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According to a study conducted by the University of British Columbia, reports have shown that the number of car crashes increase about 17 percent during the first week of daylight saving time, and the Monday after the clocks move forward is one of the deadliest days of the year to be on the road.

The study suggests that the spike in accidents during the beginning of daylight saving time has to do with the change in people’s sleep patterns. When daylight saving time is put into effect and clocks are set one hour ahead, it takes at least a few days following the time change for people to get a good night’s sleep again. This lack of sleep and change in sleep patterns can lead to distraction and inattentiveness during driving, leading to the spike in car accidents.

Internal Body Clocks Never Fully Adjust to DST

Switching to daylight saving time may give people an extra hour of sunlight, but according to German researchers, internal body clocks never fully adjust to the change, and the seasonal disruption might have other effects on the body as well.

Lead researcher Till Roenneberg of Ludwig-Maximillans-University in Munich told ABC News in October 2014 that the circadian rhythm, or the body’s internal clock, follows the sun and changes depending upon where you live, but does not react to the social change. He said daylight saving time might actually be one cause of our lack of “seasonality,” when the internal clock is in tune with the natural change in light throughout the year.

People’s time for sleep and peak activity appears to be easily adjusted when daylight saving time ends it the fall, but never fully adjusts to the return of daylight saving time in the spring, according to the German study. This was especially true for those who stay up late at night and sleep late in the morning.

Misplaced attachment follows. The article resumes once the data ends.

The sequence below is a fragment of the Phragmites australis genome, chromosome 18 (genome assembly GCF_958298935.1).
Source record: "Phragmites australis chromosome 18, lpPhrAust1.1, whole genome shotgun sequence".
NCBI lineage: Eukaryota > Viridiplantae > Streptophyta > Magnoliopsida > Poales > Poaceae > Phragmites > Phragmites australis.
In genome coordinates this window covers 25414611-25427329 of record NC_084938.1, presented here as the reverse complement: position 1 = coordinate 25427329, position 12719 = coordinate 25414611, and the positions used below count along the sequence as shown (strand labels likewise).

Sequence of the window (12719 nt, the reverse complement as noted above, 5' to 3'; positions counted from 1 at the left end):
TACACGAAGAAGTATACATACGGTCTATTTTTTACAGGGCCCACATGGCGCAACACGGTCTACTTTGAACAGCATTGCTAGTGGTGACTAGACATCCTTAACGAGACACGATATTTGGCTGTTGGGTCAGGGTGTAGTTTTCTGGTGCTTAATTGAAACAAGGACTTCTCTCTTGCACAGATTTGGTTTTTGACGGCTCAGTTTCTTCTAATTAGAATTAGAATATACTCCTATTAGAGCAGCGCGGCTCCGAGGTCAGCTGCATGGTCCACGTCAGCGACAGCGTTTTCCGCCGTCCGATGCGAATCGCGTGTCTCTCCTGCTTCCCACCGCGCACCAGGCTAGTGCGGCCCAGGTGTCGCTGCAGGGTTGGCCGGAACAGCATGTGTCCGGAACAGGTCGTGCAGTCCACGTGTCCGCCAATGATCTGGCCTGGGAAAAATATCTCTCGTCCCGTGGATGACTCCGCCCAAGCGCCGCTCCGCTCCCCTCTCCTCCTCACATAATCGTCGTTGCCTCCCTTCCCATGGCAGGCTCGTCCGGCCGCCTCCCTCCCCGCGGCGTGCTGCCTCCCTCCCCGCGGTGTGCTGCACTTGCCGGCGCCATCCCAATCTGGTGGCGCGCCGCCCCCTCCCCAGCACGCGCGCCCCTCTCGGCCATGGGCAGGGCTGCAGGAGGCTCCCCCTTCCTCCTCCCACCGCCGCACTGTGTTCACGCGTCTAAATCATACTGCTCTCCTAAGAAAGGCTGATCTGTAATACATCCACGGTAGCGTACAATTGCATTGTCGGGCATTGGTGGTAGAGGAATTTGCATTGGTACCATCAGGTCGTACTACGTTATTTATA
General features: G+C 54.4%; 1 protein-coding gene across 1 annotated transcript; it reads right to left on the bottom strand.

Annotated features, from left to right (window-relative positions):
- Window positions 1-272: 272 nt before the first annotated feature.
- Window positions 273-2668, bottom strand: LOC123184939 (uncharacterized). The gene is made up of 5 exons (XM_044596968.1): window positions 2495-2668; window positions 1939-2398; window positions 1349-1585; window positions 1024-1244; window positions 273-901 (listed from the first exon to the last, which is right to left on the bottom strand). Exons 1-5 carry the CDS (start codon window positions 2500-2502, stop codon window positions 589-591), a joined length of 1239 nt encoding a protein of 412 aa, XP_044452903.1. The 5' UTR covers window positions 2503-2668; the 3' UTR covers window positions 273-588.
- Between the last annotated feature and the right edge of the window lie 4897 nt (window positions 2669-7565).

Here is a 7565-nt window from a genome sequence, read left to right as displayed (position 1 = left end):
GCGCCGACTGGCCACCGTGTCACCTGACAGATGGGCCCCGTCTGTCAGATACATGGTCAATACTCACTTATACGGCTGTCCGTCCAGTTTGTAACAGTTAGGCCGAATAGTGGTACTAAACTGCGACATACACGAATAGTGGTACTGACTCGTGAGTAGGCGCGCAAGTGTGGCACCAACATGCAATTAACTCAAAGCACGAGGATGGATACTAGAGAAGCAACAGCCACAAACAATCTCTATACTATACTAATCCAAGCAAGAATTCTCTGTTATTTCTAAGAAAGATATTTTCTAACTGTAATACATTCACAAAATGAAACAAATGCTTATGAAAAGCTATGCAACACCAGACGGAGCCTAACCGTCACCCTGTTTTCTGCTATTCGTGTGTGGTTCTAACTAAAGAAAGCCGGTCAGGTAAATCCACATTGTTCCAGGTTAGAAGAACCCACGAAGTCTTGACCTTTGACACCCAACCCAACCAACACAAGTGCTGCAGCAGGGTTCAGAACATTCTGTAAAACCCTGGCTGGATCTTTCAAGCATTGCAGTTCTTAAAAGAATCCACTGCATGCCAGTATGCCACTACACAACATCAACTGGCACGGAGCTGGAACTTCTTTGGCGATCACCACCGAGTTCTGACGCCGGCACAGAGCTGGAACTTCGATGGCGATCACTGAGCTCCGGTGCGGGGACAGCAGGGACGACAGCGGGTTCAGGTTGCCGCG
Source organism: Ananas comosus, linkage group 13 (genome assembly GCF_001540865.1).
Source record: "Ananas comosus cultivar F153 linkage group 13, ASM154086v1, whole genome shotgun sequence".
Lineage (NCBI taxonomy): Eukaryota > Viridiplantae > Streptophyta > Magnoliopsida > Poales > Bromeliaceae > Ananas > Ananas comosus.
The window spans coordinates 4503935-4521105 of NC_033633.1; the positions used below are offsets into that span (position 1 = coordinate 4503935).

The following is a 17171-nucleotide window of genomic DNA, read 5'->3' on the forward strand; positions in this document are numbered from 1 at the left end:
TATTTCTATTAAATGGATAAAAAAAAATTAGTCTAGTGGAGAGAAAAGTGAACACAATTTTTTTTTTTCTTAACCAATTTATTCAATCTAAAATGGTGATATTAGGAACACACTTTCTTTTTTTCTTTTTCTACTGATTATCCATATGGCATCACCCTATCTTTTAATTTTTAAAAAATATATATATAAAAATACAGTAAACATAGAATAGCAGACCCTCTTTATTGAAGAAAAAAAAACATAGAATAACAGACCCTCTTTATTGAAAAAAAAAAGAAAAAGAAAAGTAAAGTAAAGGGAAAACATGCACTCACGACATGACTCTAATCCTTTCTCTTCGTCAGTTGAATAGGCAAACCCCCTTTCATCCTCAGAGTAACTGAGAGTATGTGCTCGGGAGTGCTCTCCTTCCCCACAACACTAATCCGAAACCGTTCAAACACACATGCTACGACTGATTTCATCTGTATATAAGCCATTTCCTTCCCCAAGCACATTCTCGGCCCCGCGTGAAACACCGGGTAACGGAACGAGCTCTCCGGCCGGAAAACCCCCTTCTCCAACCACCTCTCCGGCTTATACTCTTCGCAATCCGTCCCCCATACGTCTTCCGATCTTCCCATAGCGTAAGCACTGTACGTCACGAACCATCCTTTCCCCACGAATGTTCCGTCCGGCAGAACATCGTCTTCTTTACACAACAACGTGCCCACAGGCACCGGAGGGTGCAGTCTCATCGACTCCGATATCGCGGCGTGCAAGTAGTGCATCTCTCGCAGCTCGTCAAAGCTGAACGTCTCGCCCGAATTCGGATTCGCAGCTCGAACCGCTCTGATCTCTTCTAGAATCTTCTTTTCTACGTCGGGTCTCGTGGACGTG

Offsetting the Effects of DST

Some of the ways to counteract the negative effects that daylight saving time has on your sleep patterns and internal clock include:

  • Spending at least an hour outside in the sunshine every day, if possible
  • Following good sleep habits, including limiting or avoiding heavy eating, caffeine, alcohol, and complex tasks (especially computer use) for at least an hour before bedtime
  • Trying to match workday sleep patterns with those of days off
  • Minimizing light exposure at night
  • Eating at regular times

According to U.S. News & World Report, the older you are, the more significant the impact daylight saving time has on your sleep patterns and internal clock, and those with pre-existing sleep conditions have a particularly difficult time adjusting. Those who are obese or have obesity-related health problems have higher amounts of “social jet lag,” which occurs when the body’s internal clock is out of sync with their social and work clocks. Daylight saving time can worsen this condition.

Besides car accidents, research has also found that heart attacks and workplace accidents also increase just after daylight saving time takes effect each year, due to a slowdown in performance, concentration, and memory resulting from the disruption in sleep patterns.

Image by Mike Licht

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